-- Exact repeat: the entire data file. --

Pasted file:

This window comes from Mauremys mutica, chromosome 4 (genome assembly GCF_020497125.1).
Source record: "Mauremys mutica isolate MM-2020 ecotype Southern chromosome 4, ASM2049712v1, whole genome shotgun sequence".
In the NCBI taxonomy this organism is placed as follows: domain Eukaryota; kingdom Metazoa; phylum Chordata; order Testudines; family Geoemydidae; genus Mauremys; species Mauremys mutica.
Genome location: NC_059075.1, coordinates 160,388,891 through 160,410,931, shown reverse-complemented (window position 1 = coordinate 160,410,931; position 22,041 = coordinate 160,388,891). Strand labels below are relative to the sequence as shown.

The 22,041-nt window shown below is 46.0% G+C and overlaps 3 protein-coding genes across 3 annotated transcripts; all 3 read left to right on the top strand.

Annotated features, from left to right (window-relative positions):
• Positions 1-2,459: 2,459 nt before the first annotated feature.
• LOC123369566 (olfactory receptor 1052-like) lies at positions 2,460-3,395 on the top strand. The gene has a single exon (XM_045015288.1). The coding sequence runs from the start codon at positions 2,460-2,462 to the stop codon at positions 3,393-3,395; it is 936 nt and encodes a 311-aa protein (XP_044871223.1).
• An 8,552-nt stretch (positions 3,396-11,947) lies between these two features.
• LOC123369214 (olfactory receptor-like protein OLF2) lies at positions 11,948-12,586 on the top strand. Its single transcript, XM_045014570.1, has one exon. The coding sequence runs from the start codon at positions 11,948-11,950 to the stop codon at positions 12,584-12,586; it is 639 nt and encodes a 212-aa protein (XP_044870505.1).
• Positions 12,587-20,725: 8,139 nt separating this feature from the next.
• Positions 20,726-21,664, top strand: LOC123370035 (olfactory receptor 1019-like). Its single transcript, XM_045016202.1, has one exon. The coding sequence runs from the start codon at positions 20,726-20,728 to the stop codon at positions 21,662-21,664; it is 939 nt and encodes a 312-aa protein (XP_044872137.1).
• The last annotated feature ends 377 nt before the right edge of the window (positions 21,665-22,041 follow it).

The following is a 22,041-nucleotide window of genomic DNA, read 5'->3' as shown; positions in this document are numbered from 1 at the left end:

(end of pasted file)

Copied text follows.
This window comes from Mauremys mutica, chromosome 4 (genome assembly GCF_020497125.1).
Source record: "Mauremys mutica isolate MM-2020 ecotype Southern chromosome 4, ASM2049712v1, whole genome shotgun sequence".
In the NCBI taxonomy this organism is placed as follows: domain Eukaryota; kingdom Metazoa; phylum Chordata; order Testudines; family Geoemydidae; genus Mauremys; species Mauremys mutica.
Genome location: NC_059075.1, coordinates 160,388,891 through 160,410,931, shown reverse-complemented (window position 1 = coordinate 160,410,931; position 22,041 = coordinate 160,388,891). Strand labels below are relative to the sequence as shown.

The 22,041-nt window shown below is 46.0% G+C and overlaps 3 protein-coding genes across 3 annotated transcripts; all 3 read left to right on the top strand.

Annotated features, from left to right (window-relative positions):
• Positions 1-2,459: 2,459 nt before the first annotated feature.
• LOC123369566 (olfactory receptor 1052-like) lies at positions 2,460-3,395 on the top strand. The gene has a single exon (XM_045015288.1). The coding sequence runs from the start codon at positions 2,460-2,462 to the stop codon at positions 3,393-3,395; it is 936 nt and encodes a 311-aa protein (XP_044871223.1).
• An 8,552-nt stretch (positions 3,396-11,947) lies between these two features.
• LOC123369214 (olfactory receptor-like protein OLF2) lies at positions 11,948-12,586 on the top strand. Its single transcript, XM_045014570.1, has one exon. The coding sequence runs from the start codon at positions 11,948-11,950 to the stop codon at positions 12,584-12,586; it is 639 nt and encodes a 212-aa protein (XP_044870505.1).
• Positions 12,587-20,725: 8,139 nt separating this feature from the next.
• Positions 20,726-21,664, top strand: LOC123370035 (olfactory receptor 1019-like). Its single transcript, XM_045016202.1, has one exon. The coding sequence runs from the start codon at positions 20,726-20,728 to the stop codon at positions 21,662-21,664; it is 939 nt and encodes a 312-aa protein (XP_044872137.1).
• The last annotated feature ends 377 nt before the right edge of the window (positions 21,665-22,041 follow it).

The following is a 22,041-nucleotide window of genomic DNA, read 5'->3' as shown; positions in this document are numbered from 1 at the left end: